56      The EIB maintains that it is clear from the opinion of the Invalidity Committee, which considers the applicant to be ‘not invalid', that he should have resumed work at the EIB on 18 February 2019 and, if he did not, should have been regarded as absent without justification from that date, as it stated in the decisions of 8 February and 8 March 2019.

57      According to the EIB, the TPSR recognises only one type of invalidity, namely invalidity on the open labour market, and not invalidity which exists only in relation to the EIB.

 The documents constituting the opinion of the Invalidity Committee

58      As is apparent from paragraphs 52, 53 and 55 above, the parties disagree regarding the documents to be taken into account in order to determine whether or not, according to the Invalidity Committee, the applicant was invalid.

59      In the present case, it is apparent from paragraphs 17, 18 and 20 above that, at the time the decisions of 8 February and 8 March 2019 were adopted, the EIB had in its possession:

–        the document entitled ‘Conclusion of the Invalidity Committee of 9/11/2018', received on 21 December 2018;

–        the forms of 16 and 23 January 2019, received in January 2019;

–        the report entitled ‘Medical evaluation of the Invalidity Committee of 9/11/2018', which had been sent, on 18 December 2018, to the EIB’s medical service, which, as stated in the decision of 8 March 2019, conveyed its content to the EIB board without revealing sensitive personal details; the conclusion stated at the end of that document corresponded to that in the document entitled ‘Conclusion of the Invalidity Committee of 9/11/2018'.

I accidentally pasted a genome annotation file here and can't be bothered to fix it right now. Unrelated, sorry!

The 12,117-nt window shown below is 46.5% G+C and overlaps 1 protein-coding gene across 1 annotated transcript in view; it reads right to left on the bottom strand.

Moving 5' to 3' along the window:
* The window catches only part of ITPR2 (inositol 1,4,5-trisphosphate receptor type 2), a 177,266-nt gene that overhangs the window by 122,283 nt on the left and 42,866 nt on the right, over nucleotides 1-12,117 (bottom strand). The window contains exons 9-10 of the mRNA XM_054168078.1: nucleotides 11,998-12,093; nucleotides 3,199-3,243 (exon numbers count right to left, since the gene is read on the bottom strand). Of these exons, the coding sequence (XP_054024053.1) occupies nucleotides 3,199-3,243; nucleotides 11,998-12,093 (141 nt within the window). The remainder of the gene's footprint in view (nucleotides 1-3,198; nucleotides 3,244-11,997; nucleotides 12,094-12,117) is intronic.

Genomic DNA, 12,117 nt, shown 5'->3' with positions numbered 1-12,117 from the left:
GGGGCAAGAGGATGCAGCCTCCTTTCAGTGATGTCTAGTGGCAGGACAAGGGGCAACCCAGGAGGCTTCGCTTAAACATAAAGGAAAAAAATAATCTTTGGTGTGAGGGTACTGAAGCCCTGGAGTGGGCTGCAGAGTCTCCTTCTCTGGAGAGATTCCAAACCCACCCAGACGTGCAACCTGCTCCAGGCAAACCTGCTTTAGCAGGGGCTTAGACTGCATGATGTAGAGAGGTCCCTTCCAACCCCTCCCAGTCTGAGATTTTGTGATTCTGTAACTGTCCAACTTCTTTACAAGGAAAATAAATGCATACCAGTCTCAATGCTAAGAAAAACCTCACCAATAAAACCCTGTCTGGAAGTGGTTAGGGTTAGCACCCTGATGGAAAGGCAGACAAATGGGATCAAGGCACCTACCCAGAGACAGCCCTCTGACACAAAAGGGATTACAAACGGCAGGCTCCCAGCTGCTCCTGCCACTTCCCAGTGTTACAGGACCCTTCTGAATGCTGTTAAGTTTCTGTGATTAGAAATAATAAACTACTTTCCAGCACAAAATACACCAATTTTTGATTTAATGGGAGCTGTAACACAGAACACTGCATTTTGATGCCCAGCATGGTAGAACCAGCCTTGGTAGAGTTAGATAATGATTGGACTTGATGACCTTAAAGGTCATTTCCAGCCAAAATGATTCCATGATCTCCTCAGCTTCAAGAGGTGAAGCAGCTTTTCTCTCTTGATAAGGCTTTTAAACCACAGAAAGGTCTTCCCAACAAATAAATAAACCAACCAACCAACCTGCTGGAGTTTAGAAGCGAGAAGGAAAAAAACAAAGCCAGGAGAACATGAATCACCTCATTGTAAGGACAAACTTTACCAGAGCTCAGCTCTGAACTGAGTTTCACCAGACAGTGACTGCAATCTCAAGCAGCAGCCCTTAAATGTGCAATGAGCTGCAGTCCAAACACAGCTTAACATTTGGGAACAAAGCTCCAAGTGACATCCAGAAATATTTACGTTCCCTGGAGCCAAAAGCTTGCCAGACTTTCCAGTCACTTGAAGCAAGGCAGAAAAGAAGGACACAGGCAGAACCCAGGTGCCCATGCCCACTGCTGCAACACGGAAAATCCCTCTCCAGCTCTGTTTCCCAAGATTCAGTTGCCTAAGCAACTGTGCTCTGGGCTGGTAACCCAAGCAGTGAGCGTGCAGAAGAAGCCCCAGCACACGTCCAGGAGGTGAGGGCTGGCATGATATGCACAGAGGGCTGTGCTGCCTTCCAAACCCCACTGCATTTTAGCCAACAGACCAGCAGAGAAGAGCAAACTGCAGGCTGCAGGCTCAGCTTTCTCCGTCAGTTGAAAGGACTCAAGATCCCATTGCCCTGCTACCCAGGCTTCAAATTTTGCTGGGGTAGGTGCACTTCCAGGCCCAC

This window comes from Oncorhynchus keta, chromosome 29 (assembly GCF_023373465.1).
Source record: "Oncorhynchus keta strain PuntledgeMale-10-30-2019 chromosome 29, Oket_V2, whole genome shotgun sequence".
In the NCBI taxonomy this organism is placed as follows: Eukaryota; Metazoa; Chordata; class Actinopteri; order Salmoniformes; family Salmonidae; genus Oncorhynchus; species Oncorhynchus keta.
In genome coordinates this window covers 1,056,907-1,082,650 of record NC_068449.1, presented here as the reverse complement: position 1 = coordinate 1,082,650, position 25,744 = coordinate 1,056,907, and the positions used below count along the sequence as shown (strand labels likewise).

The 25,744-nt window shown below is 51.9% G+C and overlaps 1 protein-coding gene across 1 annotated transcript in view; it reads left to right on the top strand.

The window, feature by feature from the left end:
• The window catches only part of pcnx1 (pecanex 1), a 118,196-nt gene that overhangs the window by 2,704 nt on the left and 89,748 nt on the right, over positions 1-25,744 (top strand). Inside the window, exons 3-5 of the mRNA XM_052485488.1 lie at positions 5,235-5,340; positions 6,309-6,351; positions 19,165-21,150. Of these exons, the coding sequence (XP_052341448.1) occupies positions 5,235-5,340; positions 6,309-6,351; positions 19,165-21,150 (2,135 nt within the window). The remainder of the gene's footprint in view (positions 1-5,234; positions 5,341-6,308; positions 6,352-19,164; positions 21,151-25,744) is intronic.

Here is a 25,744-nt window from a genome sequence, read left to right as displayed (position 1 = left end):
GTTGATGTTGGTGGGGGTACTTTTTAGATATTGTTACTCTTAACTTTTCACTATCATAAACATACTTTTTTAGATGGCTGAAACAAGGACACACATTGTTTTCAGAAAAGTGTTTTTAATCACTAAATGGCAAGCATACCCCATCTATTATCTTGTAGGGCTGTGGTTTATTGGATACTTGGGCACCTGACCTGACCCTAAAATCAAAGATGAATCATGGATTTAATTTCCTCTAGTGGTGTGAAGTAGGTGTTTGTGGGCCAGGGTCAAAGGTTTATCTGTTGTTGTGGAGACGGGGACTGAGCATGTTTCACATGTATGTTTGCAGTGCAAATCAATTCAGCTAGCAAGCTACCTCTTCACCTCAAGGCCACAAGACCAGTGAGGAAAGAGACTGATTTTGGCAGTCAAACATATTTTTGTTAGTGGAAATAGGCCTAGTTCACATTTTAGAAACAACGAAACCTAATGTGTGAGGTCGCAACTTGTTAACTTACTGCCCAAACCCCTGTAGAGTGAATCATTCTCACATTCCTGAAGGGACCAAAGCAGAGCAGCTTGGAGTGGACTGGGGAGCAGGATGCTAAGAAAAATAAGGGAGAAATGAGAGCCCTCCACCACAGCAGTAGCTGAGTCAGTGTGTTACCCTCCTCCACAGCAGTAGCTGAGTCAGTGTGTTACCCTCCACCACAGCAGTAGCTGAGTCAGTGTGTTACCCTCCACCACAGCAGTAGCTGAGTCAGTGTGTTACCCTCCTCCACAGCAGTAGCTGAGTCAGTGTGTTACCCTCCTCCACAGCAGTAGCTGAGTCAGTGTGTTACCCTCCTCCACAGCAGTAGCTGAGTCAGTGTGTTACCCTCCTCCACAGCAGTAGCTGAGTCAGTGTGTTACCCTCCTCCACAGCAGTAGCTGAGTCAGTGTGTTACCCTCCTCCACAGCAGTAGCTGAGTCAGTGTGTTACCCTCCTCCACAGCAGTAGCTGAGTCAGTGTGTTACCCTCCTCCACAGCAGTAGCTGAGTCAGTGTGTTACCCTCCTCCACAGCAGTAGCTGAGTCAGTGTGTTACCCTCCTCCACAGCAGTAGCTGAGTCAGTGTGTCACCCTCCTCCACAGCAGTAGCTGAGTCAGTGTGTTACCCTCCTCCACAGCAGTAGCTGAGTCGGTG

60      In its pleadings, the EIB considers that, of those documents, only the forms of 16 and 23 January 2019 could be taken into account, for four reasons.

61      In the first place, those forms constitute the only authentic official document containing the opinion of the Invalidity Committee in accordance with Article 15 of the TPSR.

62      In the second place, those forms postdate the document entitled ‘Conclusion of the Invalidity Committee of 9/11/2018'.

63      In the third place, the forms of 16 and 20 January 2019 were signed by the three members of the Invalidity Committee, whereas the document entitled ‘Conclusion of the Invalidity Committee of 9/11/2018' was signed only by D.

64      In the fourth place, the title of that last document contains a misleading date, since the applicant was not examined by the Invalidity Committee on 9 November 2018.